Ō Fortūna virīs invida fortibus,    

quam nōn aequa bonīs praemia dīvidis.525

Eurystheus facilī rēgnet in ōtiō;

Alcmēnā genitus bella per omnia

mōnstrīs exagitet caeliferam manum:

serpentis resecet colla ferācia,

dēceptīs referat māla sorōribus,530

cum somnō dederit pervigilēs genās

pōmīs dīvitibus praepositus dracō.

    Ode 2

    The Chorus complains that Fortune is unfair to brave and good men and proves its point by saying that Eurystheus rules at ease in Mycenae while Hercules must carry out the Labors that Eurystheus has assigned to him. These include the second and eleventh Labors: killing the Lernaean Hydra and stealing the Apples of the Hesperides.

    In the first half of this ode the Chorus describes four of Hercules’ Labors. They briefly mention the Lernaean Hydra and the Apples of the Hesperides (529–32), then give longer descriptions of  Hippolyta’s Belt (533–46) and Cerberus, Hercules’ current Labor (547–57). In the second half of the ode, the Chorus gives two reasons to hope that Hercules will return successfully from the Underworld: Hercules has defeated Pluto in the past (558–65), and so did Orpheus (566–89)—and Hercules’ strength will surely be even more effective than Orpheus’ music (590–91).

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    All of these myths were well known, though we may be less familiar today with the story of Hercules fighting Pluto at Pylos. Seneca himself has treated Hercules’ Labors more than once already in this play (44–63, 205–48). As usual in Latin literature, the originality and interest derives not from the material, but from the way the author uses it. In this ode, Seneca’s artistry shines through in the musicality of his verse, the careful intratextual links he draws between various sections of his text, and his creative responses to the several earlier treatments of these myths.

    The meter is the Lesser Asclepiad. Unlike the shifting patterns of longs and shorts possible in the anapestic dimeter of the first ode, or in the iambic trimeters of the acts, every line of this ode has the exact same metrical pattern (– – – u u – || – u u – u x). The topics of this ode are the relentless cruelty of Fortune, the endlessness of Hercules’ Labors, and the inescapability of death. The unvarying rhythm expresses these ideas in sound, and heightens our sense of the challenge that Hercules has in front of him, as he tries to beat Fortune and overcome the laws of the Underworld. But Seneca finds many ways to produce musical variety within the constant rhythm of the ode. We will point out many instances of alliteration, anaphora, and other sound effects in the individual notes. Here we highlight some striking sound-play in pairs of words: the roads travelled by Sarmatians (539 sēmita Sarmatīs), the lord of death afraid to die (565 mortismorī), Hercules finding a path back from the “pathless” Underworld (567–68 invius ... viās), the judges of the Underworld weeping for Eurydice (581 Eurydicēn iūridicī), and, in 588, Orpheus’ love (amor) not tolerating delay (mora). 

    The previous ode was integrated closely with the plot of the acts surrounding it: the Chorus began the ode by describing the sunrise that Juno had noted at the end of Act 1, and ended the ode by pointing out the appearance of Megara and Amphitryon, whose speeches begin Act 2. This ode, in contrast, would seem to be strangely separated from the plot. At the end of Act 2, Amphitryon has heard the sounds of Hercules returning from the Underworld, and Hercules himself will appear at the beginning of Act 3. We might therefore expect the Chorus to be in a triumphant mood. Instead they begin with complaints about the unfairness of Hercules’ labors that recall Amphitryon’s and Megara’s complaints at the beginning of Act 2. The ode ends with a sententia expressing hope that Hercules’ strength will be able to overcome the power of the Underworld, just as Orpheus’ song did. But this hope is belied by the lines immediately before: Orpheus’ temporary victory was followed by Eurydice’s second death. In place of hope and triumph, then, Seneca’s Chorus gives us an expression of despair and the endlessness of Hercules’ suffering, just at the moment when he returns successfully from his greatest Labor. This triumph, we understand, will be as short-lived as Orpheus’, and similarly result in the deaths of his loved ones.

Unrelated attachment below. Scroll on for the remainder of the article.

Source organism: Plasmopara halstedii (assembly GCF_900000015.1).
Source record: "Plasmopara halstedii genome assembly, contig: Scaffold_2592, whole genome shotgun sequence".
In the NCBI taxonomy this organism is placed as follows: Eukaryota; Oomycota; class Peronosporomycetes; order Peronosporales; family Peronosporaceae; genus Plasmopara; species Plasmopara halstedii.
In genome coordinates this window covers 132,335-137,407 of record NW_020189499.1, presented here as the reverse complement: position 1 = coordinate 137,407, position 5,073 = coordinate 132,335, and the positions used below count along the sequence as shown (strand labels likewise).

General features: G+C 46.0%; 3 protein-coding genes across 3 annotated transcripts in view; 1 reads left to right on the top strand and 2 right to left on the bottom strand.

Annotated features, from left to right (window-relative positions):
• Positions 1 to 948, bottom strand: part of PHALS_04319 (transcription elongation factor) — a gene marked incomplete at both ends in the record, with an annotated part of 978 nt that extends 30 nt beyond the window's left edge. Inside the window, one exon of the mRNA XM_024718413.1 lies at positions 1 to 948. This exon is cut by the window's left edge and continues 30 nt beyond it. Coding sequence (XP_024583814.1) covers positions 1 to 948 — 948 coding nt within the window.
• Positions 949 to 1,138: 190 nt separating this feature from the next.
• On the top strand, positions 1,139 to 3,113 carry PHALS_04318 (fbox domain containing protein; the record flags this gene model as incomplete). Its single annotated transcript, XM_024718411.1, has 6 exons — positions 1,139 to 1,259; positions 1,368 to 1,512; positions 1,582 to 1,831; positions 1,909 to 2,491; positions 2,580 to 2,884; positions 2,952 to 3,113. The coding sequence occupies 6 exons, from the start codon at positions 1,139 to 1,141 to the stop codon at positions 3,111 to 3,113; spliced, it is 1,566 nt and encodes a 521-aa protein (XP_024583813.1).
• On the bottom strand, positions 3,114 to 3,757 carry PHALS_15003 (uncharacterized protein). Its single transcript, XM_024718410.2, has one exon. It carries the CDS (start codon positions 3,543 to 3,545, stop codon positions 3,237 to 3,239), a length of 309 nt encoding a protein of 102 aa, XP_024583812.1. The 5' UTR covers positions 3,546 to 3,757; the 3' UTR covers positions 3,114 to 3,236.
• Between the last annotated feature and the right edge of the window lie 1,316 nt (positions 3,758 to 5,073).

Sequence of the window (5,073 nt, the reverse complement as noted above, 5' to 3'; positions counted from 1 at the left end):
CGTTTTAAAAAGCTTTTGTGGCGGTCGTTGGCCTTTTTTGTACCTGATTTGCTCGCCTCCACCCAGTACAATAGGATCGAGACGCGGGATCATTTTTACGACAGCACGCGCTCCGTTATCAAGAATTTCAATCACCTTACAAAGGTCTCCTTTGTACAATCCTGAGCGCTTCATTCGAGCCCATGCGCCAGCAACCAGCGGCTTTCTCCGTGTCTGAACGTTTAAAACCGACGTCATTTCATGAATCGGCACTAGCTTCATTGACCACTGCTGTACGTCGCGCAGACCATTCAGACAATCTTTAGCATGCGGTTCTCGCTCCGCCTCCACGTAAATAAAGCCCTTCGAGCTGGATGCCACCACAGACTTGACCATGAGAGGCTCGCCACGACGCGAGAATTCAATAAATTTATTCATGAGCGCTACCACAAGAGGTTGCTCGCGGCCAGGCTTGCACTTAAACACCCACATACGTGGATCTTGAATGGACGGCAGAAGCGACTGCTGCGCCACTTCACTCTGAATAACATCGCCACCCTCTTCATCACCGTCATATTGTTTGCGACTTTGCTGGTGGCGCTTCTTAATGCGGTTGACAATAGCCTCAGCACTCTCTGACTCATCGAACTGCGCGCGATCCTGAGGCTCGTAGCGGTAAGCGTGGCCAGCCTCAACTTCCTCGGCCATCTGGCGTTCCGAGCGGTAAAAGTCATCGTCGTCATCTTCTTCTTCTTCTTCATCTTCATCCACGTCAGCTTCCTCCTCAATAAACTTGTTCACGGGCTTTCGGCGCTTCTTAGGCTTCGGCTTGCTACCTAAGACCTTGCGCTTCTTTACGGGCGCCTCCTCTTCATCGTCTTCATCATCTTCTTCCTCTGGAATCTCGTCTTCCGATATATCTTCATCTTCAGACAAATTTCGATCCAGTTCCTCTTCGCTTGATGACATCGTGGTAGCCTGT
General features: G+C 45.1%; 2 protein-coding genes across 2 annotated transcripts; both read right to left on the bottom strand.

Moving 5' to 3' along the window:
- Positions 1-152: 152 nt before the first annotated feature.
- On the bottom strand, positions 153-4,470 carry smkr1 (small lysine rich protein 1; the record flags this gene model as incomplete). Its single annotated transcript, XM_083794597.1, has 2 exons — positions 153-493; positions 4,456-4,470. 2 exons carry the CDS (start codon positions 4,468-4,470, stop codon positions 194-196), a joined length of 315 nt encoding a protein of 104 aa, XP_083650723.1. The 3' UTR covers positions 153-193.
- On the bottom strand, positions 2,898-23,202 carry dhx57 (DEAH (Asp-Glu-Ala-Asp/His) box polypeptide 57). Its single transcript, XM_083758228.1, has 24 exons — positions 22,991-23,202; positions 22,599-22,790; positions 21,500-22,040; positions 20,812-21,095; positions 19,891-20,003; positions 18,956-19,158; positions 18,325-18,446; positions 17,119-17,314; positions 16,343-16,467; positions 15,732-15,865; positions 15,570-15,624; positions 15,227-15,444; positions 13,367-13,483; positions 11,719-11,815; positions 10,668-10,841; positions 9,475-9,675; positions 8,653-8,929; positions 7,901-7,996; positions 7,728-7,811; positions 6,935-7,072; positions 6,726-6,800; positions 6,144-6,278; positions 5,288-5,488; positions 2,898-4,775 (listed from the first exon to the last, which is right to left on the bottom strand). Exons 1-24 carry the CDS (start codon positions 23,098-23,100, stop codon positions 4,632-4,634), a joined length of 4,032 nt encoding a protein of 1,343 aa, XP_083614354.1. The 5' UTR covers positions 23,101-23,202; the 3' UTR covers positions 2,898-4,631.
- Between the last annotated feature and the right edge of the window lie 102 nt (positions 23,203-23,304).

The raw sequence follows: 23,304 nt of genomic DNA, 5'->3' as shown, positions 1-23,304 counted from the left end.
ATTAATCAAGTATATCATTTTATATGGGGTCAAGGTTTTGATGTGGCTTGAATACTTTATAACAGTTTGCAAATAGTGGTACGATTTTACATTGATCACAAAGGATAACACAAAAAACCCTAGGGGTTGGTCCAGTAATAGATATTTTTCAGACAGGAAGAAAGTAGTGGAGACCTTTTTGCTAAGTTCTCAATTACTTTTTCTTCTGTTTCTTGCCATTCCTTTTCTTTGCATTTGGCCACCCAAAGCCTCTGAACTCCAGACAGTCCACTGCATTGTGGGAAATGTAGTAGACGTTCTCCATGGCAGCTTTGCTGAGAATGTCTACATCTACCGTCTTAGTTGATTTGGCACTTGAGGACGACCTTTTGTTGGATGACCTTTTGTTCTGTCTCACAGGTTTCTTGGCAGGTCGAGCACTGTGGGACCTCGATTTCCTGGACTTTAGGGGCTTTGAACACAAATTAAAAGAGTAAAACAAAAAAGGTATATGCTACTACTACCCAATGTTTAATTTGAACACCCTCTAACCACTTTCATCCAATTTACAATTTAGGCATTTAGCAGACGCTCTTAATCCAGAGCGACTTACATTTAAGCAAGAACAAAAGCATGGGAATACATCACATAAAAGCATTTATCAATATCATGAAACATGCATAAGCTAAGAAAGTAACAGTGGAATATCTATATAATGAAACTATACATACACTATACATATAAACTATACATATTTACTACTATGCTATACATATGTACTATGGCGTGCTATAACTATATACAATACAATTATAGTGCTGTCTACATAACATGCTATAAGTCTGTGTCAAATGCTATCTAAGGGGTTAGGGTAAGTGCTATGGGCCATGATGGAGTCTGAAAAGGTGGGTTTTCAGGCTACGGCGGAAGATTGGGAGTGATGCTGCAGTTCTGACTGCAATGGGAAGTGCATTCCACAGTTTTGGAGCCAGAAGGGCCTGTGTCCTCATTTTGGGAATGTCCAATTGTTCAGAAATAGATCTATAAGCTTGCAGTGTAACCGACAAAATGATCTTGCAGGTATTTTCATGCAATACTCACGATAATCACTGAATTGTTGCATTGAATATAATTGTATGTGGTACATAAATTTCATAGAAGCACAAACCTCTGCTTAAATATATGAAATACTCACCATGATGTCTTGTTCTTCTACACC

Within the ode itself, Seneca creates verbal and sonic links between individual lines and sections. Consider, for instance, the two Labors that he treats briefly in 529–30, the Lernaean Hydra and the Apples of the Hesperides: serpentis resecet colla ferācia, / dēceptīs referat māla sorōribus. Each of these lines features a three-syllable word ending in –tis, a three-syllable third person verb starting with re–, a two-syllable neuter accusative plural noun, and a four-syllable word. The longer descriptions of Hercules’ theft of Hippolyta’s Belt and of Cerberus focus on the desolation and stagnation of Scythia and the Underworld. In Scythia, the frozen Black Sea has no waves (537 illīc dūra carent aequora flūctibus) and stands still (stat pontus). Similarly, in the Underworld, the waters have no waves (550-1 illīc ... flūctibus aequora) and stand still (554 stat ... pelagus).